Silver demand soared last week as a stock market battle spilled over to the precious metal, driving prices up in a short-lived spike, and stripping dealers of physical stock.
Confusion over the co-ordinated “silver squeeze” has seen prices fall back from last week’s peaks, but are still up for the month, and demand remains high.
Stock markets were shaken up at the end of January by a group of retail investors – organised primarily on Reddit’s WallStreetBets – who managed to push up stock prices in a number of struggling companies, such as GameStop. The move was designed to punish hedge funds who had billions tied up in shorts against the companies and was undoubtedly successful, costing billions, and bringing stock market conduct back under the spotlight of lawmakers and authorities.
Speculation began to grow that WallStreetBets was planning to target paper silver following their success in the stock market, prompting a flurry of media coverage and a surge in demand for physical silver as well.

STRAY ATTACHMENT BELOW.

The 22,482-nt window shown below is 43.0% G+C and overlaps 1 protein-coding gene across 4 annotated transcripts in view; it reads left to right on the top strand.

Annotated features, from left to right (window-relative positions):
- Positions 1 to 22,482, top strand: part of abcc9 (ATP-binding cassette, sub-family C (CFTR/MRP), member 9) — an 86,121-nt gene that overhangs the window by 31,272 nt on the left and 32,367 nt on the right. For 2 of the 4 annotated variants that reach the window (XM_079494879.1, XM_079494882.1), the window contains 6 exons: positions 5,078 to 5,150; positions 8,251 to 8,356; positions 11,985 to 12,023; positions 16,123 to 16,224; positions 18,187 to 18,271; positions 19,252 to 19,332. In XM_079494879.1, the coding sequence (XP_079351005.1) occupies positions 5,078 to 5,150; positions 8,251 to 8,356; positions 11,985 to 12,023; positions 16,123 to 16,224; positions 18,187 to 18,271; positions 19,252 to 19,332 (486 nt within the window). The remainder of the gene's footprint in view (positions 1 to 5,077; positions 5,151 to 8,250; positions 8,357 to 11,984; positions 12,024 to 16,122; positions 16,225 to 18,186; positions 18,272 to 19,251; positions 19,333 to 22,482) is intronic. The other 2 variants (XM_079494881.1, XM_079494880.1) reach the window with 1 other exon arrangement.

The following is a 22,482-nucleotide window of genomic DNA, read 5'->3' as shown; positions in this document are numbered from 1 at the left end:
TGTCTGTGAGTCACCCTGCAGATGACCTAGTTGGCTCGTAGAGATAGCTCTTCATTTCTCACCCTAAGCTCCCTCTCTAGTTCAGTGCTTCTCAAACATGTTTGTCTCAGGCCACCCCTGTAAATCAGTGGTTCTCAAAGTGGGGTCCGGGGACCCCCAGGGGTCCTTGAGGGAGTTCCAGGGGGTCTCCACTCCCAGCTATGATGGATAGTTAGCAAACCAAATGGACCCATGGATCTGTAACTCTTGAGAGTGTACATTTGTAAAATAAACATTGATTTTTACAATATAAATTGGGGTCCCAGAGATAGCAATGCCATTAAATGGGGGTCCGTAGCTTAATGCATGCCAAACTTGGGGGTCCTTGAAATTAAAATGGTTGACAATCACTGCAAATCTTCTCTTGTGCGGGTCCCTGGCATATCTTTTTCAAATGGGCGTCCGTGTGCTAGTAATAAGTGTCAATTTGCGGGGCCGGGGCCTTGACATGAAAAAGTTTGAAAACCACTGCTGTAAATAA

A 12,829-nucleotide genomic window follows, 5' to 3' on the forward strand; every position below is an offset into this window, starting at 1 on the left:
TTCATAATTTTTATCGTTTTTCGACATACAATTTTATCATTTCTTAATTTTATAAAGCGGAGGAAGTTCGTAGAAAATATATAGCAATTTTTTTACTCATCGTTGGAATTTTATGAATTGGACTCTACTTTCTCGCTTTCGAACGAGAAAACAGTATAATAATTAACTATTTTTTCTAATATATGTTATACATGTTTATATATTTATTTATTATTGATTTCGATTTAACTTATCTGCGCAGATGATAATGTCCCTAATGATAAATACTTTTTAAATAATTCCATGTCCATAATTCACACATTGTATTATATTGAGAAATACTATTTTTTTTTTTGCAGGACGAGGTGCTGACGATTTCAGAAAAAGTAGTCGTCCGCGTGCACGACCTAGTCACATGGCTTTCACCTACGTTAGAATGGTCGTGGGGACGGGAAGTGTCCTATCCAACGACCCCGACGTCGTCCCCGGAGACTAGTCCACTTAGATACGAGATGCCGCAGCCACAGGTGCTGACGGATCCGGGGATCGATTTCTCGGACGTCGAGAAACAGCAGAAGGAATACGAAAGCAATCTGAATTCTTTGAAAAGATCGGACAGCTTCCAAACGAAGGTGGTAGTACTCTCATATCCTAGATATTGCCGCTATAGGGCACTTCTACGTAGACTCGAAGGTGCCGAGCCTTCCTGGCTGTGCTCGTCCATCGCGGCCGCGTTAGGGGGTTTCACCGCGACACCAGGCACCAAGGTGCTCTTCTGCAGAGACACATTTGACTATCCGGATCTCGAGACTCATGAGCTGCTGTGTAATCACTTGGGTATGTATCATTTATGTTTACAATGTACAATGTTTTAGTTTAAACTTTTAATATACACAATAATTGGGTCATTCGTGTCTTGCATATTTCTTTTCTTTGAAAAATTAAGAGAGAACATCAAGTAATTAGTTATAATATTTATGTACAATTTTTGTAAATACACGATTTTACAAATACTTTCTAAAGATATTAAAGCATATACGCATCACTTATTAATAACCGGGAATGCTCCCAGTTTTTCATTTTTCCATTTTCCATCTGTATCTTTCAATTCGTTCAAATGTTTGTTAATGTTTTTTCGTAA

Silver soared above $30 per ounce as trading opened on Monday, with many dealers pausing orders while the market was closed over the weekend. This was the highest silver had been since February 2013, and some were hoping that the metal could push towards and above its previous all-time high of $48.70 per ounce.
With many on WallStreetBets disputing claims they were targeting silver at all, the efforts seemed to lose momentum, but has done little to stop the surge in demand for physical silver with multiple retailers selling out of stock in the days ahead.
The silver price has since pulled back to around $27 per ounce, but trading has remained volatile. Physical demand has also remained strong, with items selling out quickly and suppliers increasing premiums.
Forecasters believe the surge will likely go down as a temporary event. Investment demand could help support silver in the year ahead however, combining with the industrial recovery being seen in countries like China and Germany.
$30 per ounce is now considered a key psychological barrier for the metal, and has so far proven difficult for silver to push past. Breaking out beyond that figure for a sustained period could indicate the first steps in a more long-term rally, but for last week proved the point at which momentum ran out.
In the short-term, last week’s events serve as a reminder of just how quickly silver can move, both up and down. Long-term, if demand from investors remains high, it could help continue to support silver in a year which already looks positive for the alternative metal.